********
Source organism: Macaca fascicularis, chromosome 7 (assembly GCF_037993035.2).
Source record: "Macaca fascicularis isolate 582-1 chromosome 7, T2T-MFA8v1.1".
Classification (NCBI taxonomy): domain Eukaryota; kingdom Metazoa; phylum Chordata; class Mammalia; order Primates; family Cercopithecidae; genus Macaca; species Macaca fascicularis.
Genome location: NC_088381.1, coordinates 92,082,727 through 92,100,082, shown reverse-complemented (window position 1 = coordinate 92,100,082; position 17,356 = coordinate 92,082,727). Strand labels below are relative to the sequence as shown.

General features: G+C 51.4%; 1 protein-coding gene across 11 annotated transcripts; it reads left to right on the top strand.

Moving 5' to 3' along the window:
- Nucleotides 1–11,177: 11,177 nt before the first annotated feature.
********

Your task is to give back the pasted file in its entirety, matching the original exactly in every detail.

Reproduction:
Source organism: Macaca fascicularis, chromosome 7 (assembly GCF_037993035.2).
Source record: "Macaca fascicularis isolate 582-1 chromosome 7, T2T-MFA8v1.1".
Classification (NCBI taxonomy): domain Eukaryota; kingdom Metazoa; phylum Chordata; class Mammalia; order Primates; family Cercopithecidae; genus Macaca; species Macaca fascicularis.
Genome location: NC_088381.1, coordinates 92,082,727 through 92,100,082, shown reverse-complemented (window position 1 = coordinate 92,100,082; position 17,356 = coordinate 92,082,727). Strand labels below are relative to the sequence as shown.

General features: G+C 51.4%; 1 protein-coding gene across 11 annotated transcripts; it reads left to right on the top strand.

Moving 5' to 3' along the window:
- Nucleotides 1–11,177: 11,177 nt before the first annotated feature.